Tag Archives: return policy

Return policies: some naughty, some nice

shoppingHave you started your holiday shopping yet? When deciding what to buy, also consider where to buy. Some return policies are more generous than others.

Kohl’s has a very generous return policy. It’s called “Hassle Free Returns” and is quite hassle free. The policy states, “You can return any item, anytime, for a full refund with a receipt. No receipt? No problem. You’ll get a Merchandise Credit good toward anything in the store or online. At Kohl’s, hassle-free is more than a policy. It’s a promise.”

That’s an amazing policy in this day and age where stores are cracking down on returns. Part of it is hte cost to the retailer and risk of fraud. I also think they’re trying to eliminate people like me. People who change their mind. I’ve changed some of hte stores I shop because of their poor return policies that clearly burn a busy consumer.

I’ll admit I buy a lot and return a lot. I don’t like to shop, so I’m on a mission when I hit the stores. Sometimes I buy something and later think twice about it once I get it home and have a clearer mind. I’ve experiecned first hand the need to get back to the store ASAP to return it or I’m out of luck.

I think Dillard’s has one of the tougher return polcieis for a department store. You need to have the tags attached, which I’m fine with, and the item must be returned within thirty days of purchase. I’m used to three months at other department stores and this return policy burned me pretty good this summer.

I bought a jacket, but ended up returning it because it was linen and I was worried it would be a wrinkled mess by the end of the day. I really liked the color yellow, and looked for another one that wasn’t linen. I found one with the help of an associate. We had to order it to get the right size, and when it arrived I wasn’t sold. It seemed big and wasn’t cut the way I hoped. I got busy with a million other things planning our wedding and kept meaning to take it back, but kept forgetting.

It’s my fault. I should have made it a bigger priority, but again I’m so used to a three month return policy at other department stores. I waited and finally found some time to get it returned after our wedding in August. That’s when I learned about Dillard’s 30 day return policy. I was shocked. Now, I’m stuck with an expensive jacket that I’ll probably never wear. What a costly mistake.

Just pay attention this holiday especially if you are buying for a woman because woman’s sizes are all over the map. There is no consistency.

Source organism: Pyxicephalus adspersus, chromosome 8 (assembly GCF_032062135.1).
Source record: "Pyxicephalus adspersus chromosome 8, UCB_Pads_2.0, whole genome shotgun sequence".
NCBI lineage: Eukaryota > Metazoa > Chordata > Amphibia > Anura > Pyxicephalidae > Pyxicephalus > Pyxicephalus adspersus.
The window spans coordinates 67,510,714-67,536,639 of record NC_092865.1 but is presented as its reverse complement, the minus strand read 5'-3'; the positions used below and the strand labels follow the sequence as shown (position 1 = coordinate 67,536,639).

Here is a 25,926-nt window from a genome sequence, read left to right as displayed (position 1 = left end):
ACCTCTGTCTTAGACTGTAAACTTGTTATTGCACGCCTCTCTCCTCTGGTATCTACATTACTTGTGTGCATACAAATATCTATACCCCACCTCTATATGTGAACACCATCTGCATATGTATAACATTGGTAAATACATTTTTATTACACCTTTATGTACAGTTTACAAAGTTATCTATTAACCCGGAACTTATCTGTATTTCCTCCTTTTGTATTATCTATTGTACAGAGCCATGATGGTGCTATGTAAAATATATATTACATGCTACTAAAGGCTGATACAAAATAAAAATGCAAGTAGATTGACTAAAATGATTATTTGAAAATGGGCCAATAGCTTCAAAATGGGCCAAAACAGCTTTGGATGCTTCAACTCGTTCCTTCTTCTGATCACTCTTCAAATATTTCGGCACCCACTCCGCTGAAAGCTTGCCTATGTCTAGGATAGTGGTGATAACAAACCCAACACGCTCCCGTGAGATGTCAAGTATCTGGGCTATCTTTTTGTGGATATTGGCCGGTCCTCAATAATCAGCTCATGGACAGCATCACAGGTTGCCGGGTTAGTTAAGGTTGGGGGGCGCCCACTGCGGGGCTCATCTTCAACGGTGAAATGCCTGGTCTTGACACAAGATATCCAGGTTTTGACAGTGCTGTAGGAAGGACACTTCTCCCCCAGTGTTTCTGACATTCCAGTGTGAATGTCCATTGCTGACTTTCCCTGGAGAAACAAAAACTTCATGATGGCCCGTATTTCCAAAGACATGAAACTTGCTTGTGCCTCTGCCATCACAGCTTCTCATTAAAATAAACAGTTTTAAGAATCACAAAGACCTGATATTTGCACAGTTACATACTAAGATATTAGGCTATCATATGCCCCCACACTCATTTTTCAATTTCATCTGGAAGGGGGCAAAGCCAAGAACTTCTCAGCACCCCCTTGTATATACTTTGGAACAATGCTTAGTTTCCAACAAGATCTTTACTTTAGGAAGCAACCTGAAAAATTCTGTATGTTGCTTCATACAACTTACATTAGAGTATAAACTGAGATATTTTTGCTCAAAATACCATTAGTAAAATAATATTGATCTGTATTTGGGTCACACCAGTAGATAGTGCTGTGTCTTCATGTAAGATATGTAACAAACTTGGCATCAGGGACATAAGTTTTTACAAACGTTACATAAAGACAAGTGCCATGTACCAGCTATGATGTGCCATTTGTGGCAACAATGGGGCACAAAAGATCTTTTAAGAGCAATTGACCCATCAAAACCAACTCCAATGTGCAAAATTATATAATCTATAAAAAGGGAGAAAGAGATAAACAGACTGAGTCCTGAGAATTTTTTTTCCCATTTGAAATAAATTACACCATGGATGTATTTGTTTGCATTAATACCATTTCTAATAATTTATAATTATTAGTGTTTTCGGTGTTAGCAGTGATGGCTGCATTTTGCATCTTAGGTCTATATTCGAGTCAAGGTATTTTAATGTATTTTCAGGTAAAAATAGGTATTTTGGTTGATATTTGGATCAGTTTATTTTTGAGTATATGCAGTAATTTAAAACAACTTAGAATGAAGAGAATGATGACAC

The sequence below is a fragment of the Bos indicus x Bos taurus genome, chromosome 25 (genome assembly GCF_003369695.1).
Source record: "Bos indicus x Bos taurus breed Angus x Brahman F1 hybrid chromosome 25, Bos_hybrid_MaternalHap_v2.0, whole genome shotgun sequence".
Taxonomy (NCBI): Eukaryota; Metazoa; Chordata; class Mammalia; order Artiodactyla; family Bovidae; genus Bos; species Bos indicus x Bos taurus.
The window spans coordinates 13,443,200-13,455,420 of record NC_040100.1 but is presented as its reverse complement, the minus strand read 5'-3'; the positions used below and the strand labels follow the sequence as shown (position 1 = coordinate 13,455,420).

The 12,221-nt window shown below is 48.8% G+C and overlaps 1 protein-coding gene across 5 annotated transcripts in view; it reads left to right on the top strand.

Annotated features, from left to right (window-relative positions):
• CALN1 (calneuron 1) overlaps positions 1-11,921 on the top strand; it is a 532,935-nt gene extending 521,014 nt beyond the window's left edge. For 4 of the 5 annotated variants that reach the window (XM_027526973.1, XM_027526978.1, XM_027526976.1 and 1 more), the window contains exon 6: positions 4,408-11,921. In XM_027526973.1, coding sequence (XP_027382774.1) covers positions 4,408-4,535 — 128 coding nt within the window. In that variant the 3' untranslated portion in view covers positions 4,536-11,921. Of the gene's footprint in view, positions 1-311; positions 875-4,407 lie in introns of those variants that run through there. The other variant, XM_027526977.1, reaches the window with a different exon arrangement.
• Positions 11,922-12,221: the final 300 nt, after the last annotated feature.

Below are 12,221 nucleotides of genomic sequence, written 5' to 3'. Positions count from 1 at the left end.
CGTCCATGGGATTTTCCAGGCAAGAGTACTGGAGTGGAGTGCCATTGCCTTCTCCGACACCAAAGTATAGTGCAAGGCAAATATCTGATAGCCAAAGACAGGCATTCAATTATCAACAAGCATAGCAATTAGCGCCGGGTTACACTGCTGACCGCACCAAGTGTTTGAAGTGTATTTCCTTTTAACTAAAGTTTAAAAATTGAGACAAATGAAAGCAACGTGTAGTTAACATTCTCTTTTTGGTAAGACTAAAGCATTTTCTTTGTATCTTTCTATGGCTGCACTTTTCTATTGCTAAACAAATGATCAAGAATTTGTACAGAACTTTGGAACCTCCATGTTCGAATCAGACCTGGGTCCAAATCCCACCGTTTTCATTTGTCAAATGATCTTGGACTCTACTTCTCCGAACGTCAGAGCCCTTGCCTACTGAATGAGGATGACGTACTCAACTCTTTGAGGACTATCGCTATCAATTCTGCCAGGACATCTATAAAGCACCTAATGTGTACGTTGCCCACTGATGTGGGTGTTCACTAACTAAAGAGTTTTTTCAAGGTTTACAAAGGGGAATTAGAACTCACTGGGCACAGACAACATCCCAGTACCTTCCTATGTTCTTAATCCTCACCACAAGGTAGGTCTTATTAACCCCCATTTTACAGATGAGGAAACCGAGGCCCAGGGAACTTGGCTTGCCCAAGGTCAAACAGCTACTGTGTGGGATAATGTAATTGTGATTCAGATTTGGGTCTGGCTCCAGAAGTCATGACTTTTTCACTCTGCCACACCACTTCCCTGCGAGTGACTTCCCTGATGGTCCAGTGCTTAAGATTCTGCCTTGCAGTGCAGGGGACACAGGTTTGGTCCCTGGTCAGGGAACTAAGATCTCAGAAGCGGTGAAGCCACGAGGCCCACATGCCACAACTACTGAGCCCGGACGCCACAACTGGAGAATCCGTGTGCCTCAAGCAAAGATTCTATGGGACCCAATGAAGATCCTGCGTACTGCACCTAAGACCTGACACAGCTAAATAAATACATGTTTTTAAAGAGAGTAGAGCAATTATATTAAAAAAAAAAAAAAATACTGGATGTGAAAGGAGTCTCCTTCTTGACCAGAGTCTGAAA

J.Crew won’t let you return some sale items even within 30 days and with a receipt. I’m not talking about super big discounts. All sales were final at a recent 30% off sale I shopped. There were signs near the clothing alerting shoppers to this caveat, which I appreciated.

Forever 21 won’t return jewlery. All sales are final. The cashier told me at the register, and it certainly piqued my curiosity when the woman asked if I was familiar with the return policy? Again, at least it’s brought to the shoppers attention.

Some stores even limit the number of returns you can make each year.

For the holidays, many stores have an extended return policy through mid or late January.

Returns are not that big of a deal for some items. It seems I’m returning clothing most as I change my mind later. Everything looks good in the store. If you’re going out on a limb with a gift or buying clothing, consider the store’s return policy.

Can’t return an item to a store? Return it to your credit card

Buyer’s remorse? It’s easy to get especially as our economy is still uncertain. Forget about dealing with those annoying return policies that are impossible to keep straight. There is another way to get added protection.

American Express and other credit card companies offer Return Protection that provides a standard 90 day return policy if the store’s policy is not as good. So, if the store won’t take back an item you’re not satisfied with, you can get a refund up to $300 a product excluding shipping and handling from American Express. There is a $1000 cap per year for this protection.

There are some catches to the program like you have to still have the receipt from the store, the product must be in new condition, and it only covers charges to your American Express card made in the U.S.

Secondly, there is a long list of exclusions including one of a kind items (antiques, artwork, and furs), limited edition items, going-out-of business sale items, consumable or perishable goods with a limited life span (light bulbs, non-rechargable batteries, perfume), jewelry, watches,  rare and precious coins, refurbished and rebuilt items, custom-built items, cell phones, pagers, computer software, firmware (console games and Nintendo), maps, books, tickets, formal wear, motor vehicles, and items permanently affixed to your home, office, or car.

The list of exclusions is long, but it’s to prevent against fraud like using the product and then returning it. When your return is processed by the credit card company, you mail back the product and get a refund.  Click here to read all the terms

Visa also offers return protection on some  cards. The website says to check with your issuer to see if it’s offered on your card.

MasterCard offers a refund up to 60 days for purchases of $250 or less.

Just check with your credit card company to make sure these protections are included with your card.

Tomorrow, I’ll talk about other protections credit cards offer that you may not know about.